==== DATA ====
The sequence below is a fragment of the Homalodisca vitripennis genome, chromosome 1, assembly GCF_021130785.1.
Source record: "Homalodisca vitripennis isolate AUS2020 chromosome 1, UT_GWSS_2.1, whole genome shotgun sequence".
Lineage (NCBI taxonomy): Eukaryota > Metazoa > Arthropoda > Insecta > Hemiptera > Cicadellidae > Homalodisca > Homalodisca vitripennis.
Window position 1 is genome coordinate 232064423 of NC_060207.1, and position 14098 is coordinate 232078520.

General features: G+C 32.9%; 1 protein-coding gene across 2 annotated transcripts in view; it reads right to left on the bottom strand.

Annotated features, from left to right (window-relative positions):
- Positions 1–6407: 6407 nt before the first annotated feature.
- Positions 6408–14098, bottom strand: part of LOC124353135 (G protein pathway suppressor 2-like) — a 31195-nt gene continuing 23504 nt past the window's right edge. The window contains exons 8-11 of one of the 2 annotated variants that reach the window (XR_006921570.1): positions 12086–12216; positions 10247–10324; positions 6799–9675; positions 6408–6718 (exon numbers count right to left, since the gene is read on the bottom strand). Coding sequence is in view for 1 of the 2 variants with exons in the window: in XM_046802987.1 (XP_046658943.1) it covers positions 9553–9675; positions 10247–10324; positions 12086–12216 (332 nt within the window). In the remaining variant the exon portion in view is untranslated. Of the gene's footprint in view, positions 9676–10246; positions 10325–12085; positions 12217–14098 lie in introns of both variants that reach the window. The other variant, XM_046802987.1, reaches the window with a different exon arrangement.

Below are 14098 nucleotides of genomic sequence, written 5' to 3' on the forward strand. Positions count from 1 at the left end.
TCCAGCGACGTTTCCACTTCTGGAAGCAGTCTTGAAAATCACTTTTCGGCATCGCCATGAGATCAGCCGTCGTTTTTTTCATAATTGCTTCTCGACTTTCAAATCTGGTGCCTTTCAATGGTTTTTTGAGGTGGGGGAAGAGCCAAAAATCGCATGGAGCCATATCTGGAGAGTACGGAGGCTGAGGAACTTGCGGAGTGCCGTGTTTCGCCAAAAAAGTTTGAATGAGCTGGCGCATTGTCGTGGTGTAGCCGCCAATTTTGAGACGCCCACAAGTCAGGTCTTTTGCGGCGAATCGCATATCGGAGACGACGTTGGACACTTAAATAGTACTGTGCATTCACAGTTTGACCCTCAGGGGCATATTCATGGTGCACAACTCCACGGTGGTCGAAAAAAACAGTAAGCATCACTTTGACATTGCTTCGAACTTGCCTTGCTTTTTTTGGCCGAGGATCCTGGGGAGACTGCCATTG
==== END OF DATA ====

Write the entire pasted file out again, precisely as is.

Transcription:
The sequence below is a fragment of the Homalodisca vitripennis genome, chromosome 1, assembly GCF_021130785.1.
Source record: "Homalodisca vitripennis isolate AUS2020 chromosome 1, UT_GWSS_2.1, whole genome shotgun sequence".
Lineage (NCBI taxonomy): Eukaryota > Metazoa > Arthropoda > Insecta > Hemiptera > Cicadellidae > Homalodisca > Homalodisca vitripennis.
Window position 1 is genome coordinate 232064423 of NC_060207.1, and position 14098 is coordinate 232078520.

General features: G+C 32.9%; 1 protein-coding gene across 2 annotated transcripts in view; it reads right to left on the bottom strand.

Annotated features, from left to right (window-relative positions):
- Positions 1–6407: 6407 nt before the first annotated feature.
- Positions 6408–14098, bottom strand: part of LOC124353135 (G protein pathway suppressor 2-like) — a 31195-nt gene continuing 23504 nt past the window's right edge. The window contains exons 8-11 of one of the 2 annotated variants that reach the window (XR_006921570.1): positions 12086–12216; positions 10247–10324; positions 6799–9675; positions 6408–6718 (exon numbers count right to left, since the gene is read on the bottom strand). Coding sequence is in view for 1 of the 2 variants with exons in the window: in XM_046802987.1 (XP_046658943.1) it covers positions 9553–9675; positions 10247–10324; positions 12086–12216 (332 nt within the window). In the remaining variant the exon portion in view is untranslated. Of the gene's footprint in view, positions 9676–10246; positions 10325–12085; positions 12217–14098 lie in introns of both variants that reach the window. The other variant, XM_046802987.1, reaches the window with a different exon arrangement.

Below are 14098 nucleotides of genomic sequence, written 5' to 3' on the forward strand. Positions count from 1 at the left end.
TCCAGCGACGTTTCCACTTCTGGAAGCAGTCTTGAAAATCACTTTTCGGCATCGCCATGAGATCAGCCGTCGTTTTTTTCATAATTGCTTCTCGACTTTCAAATCTGGTGCCTTTCAATGGTTTTTTGAGGTGGGGGAAGAGCCAAAAATCGCATGGAGCCATATCTGGAGAGTACGGAGGCTGAGGAACTTGCGGAGTGCCGTGTTTCGCCAAAAAAGTTTGAATGAGCTGGCGCATTGTCGTGGTGTAGCCGCCAATTTTGAGACGCCCACAAGTCAGGTCTTTTGCGGCGAATCGCATATCGGAGACGACGTTGGACACTTAAATAGTACTGTGCATTCACAGTTTGACCCTCAGGGGCATATTCATGGTGCACAACTCCACGGTGGTCGAAAAAAACAGTAAGCATCACTTTGACATTGCTTCGAACTTGCCTTGCTTTTTTTGGCCGAGGATCCTGGGGAGACTGCCATTG